Opinion: Boehringer Ingelheim May Win Regulatory Language Change Despite Weak Argument

December 12, 2020
Sarfaraz K. Niazi, PhD

Sarfaraz K. Niazi, PhD, is an adjunct professor of biopharmaceutical sciences at the University of Illinois and the University of Houston, and founder of biosimilars companies Karyo Biologics and Adello Biologics. He also founded the biosimilar advisory company PharmSci.

Boehringer Ingelheim's argument hinges on how "strength" of formulation is defined in regulatory language.

Boehringer Ingelheim (BI) is one of the most prestigious biopharmaceutical companies developing biosimilars in the United States. BI has 1 monoclonal antibody product (adalimumab, Cyltezo) licensed as a biosimilar and several other products under development.

On December 2, 2020, the company filed a citizen's petition asking the FDA to change its interpretation of the term strength in the Public Health Service Act (PHS) to allow biosimilar developers more flexibility in developing formulations and enable active drug delivery in smaller volumes. The FDA has accepted the petition for review and will likely take a few months to respond.

I have reviewed the BI petition and conclude that BI has overlooked some compelling arguments that could have helped persuade the FDA to make this pivotal change. I am presenting my analysis of this petition along with alternative arguments to support the petition.

The focus of the BI petition is to address the technical and legal issues that biosimilar developers face in meeting the definition of a biosimilar product under the Biologics Price Competition and Innovation Act (BPCIA), which is authorized by the PHS Act and states that the “route of administration, the dosage form, and the strength of the biological product are the same as those of the reference product.”

BI's Requests

The BI petition suggests the FDA take the following actions:

  • Interpret the term strength as it is used in section 351(k) of the PHS Act to mean the “total drug content” in the drug container (eg, single-dose vial, prefilled syringe) regardless of concentration or total volume.
  • Revise agency guidance documents on biosimilar development, interchangeability, and the BPCIA to be consistent with this interpretation.
  • Apply this interpretation to pending and approved 351(k) applications, amendments, and supplements, including advice provided during biosimilar biological product development meetings and in review correspondence, such as complete response letters.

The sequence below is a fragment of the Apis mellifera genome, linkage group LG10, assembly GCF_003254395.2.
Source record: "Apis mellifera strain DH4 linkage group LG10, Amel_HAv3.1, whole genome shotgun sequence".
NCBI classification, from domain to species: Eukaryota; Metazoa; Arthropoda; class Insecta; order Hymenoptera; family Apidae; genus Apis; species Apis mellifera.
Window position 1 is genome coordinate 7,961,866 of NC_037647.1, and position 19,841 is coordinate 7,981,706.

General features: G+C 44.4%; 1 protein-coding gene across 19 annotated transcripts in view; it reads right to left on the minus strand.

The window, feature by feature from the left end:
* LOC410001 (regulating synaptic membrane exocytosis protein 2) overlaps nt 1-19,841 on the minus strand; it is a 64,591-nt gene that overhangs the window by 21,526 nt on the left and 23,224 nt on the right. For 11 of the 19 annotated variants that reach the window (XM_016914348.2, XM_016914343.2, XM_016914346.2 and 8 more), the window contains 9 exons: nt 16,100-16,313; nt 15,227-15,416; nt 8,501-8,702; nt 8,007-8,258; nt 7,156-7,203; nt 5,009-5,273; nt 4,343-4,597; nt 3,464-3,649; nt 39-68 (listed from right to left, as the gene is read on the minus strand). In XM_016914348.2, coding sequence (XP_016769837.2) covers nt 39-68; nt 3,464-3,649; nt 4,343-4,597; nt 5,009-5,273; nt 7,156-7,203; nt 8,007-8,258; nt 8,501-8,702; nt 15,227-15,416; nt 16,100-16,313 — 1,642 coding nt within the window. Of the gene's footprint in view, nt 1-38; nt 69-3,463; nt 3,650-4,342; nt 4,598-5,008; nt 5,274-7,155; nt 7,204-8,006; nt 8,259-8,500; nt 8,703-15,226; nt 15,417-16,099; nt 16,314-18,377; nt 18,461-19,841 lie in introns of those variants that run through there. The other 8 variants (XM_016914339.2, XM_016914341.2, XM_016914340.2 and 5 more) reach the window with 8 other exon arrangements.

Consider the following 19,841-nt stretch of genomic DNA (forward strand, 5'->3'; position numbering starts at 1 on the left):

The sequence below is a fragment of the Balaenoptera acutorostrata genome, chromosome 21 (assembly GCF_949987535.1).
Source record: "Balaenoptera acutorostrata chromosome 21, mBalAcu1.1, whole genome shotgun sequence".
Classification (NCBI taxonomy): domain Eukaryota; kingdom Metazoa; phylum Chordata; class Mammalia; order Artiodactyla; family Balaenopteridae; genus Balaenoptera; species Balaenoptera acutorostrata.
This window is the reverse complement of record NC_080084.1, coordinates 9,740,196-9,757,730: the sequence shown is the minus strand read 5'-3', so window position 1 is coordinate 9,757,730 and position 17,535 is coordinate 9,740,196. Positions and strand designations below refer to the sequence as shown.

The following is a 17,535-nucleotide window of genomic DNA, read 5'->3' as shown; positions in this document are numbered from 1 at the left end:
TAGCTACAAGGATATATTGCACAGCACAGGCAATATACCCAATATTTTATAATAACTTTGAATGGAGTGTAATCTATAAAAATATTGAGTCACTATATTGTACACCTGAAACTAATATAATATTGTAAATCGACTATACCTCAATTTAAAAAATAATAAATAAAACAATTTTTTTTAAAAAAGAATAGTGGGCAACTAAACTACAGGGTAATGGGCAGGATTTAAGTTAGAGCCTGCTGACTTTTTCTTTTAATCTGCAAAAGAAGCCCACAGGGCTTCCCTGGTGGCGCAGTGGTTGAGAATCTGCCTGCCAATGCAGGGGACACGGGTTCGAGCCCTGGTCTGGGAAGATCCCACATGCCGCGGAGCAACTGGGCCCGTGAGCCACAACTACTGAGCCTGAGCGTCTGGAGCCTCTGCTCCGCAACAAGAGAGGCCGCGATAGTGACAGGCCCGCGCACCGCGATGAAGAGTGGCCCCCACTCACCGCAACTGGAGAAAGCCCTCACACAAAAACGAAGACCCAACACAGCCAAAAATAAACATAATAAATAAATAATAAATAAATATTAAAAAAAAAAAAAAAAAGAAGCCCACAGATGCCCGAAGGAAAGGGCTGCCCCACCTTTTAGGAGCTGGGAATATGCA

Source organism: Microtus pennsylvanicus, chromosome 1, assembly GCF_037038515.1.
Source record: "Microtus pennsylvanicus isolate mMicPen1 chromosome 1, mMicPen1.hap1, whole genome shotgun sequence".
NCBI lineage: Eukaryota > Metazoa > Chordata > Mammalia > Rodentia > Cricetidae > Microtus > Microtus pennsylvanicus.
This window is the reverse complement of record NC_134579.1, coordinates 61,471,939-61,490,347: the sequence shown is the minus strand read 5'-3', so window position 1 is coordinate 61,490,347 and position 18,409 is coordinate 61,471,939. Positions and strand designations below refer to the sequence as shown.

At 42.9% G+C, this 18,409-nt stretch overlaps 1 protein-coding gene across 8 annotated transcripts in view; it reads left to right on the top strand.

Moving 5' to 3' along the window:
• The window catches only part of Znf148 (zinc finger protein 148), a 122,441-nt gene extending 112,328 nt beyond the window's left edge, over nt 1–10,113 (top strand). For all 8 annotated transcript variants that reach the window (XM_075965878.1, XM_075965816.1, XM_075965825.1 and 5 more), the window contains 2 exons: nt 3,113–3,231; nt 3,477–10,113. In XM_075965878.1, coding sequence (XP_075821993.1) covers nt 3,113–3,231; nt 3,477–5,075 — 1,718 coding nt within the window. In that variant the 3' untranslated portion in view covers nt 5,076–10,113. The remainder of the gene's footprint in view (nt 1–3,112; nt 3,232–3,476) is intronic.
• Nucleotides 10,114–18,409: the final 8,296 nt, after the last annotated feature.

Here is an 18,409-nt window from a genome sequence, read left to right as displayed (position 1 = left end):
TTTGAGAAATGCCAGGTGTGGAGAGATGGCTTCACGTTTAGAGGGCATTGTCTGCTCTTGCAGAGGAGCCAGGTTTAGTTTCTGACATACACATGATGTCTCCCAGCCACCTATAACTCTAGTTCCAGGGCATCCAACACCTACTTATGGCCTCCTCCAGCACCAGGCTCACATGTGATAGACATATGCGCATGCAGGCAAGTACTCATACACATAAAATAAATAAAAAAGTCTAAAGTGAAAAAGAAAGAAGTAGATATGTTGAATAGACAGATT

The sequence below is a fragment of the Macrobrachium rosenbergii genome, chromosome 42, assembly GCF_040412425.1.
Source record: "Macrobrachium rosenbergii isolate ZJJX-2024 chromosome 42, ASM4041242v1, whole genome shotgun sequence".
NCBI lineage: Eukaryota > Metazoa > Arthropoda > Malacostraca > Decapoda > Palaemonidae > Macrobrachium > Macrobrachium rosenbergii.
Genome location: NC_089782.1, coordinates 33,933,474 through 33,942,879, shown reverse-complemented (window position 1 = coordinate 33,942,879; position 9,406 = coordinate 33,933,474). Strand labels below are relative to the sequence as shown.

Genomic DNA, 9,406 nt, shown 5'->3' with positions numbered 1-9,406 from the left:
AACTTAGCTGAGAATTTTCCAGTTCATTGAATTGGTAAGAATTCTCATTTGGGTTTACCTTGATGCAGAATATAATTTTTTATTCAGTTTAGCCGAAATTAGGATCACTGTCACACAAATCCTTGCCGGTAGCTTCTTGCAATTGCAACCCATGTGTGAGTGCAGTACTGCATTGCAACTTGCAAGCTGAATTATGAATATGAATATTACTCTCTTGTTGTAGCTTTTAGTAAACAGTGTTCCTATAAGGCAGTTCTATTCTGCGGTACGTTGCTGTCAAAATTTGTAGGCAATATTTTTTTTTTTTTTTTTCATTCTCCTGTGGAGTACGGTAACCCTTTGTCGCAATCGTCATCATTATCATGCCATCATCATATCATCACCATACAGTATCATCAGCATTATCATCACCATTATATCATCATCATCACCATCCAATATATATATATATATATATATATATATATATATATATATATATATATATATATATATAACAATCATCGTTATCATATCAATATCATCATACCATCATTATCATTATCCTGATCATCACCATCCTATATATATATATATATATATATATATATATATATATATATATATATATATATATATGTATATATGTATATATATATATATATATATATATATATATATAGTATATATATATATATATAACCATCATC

The issue of product concentration arises mainly in the formulation of monoclonal antibodies (mAbs) where the dosing is higher. The first generation of mAbs were for intravenous (IV) infusion because the larger injection volume made self-administration impractical. Traditionally, the concentration of mAbs ranges from 4 to 200 mg/mL. High-concentration products can be injected subcutaneously, increasing patient compliance and reducing hospital patient visits. However, a high protein concentration (≥ 50 mg/mL) creates formulation challenges with regard to colloidal properties and physical and chemical protein stability, and resolving these issues can allow the innovators to secure additional formulation patents that extend their market exclusivity. A good example is the new Humira (adalimumab) presentation, which is citrate-free and twice as concentrated as the original product.

Although the definition of the administration route and the dosage form is clear, the strength definition is not. According to section 351(k)(2)(A)(i)(IV) of the PHS Act:

  1. In general, a sponsor of a proposed biosimilar product or proposed interchangeable product with an “injection” dosage form (eg, a solution) can demonstrate that its product has the same strength as the reference product by demonstrating that both products have the same total content of drug substance (in mass or units of activity) and the same concentration of drug substance (in mass or units of activity per unit volume). In general, for a proposed biosimilar product or proposed interchangeable product that is a dry solid (eg, a lyophilized powder) from which a constituted or reconstituted solution is prepared, a sponsor can claim that the product has the same strength as the reference product by demonstrating that both products have the same total content of drug substance (in mass or units of activity).
  2. Although not a part of demonstrating the same strength, if the proposed biosimilar product or proposed interchangeable product is a dry solid (eg, a lyophilized powder) from which a constituted or reconstituted solution is prepared, the 351(k) application generally should contain information that the concentration of the proposed biosimilar product or proposed interchangeable product, when constituted or reconstituted, is the same as that of the reference product when constituted or reconstituted.

Weaknesses in the Argument

It is noteworthy that these guidelines were moved from final guidance to draft guidance in 2018, a sign that the FDA has not confirmed the definition of strength. BI argued that even though the definition of strength in the revised guidance is moved from final to draft, this has little meaning because the context remains the same. I disagree with this assertion. The FDA will not move a guidance from final to draft without having the intention to accept changes. The FDA is willing to accept arguments relating to the definition of strength.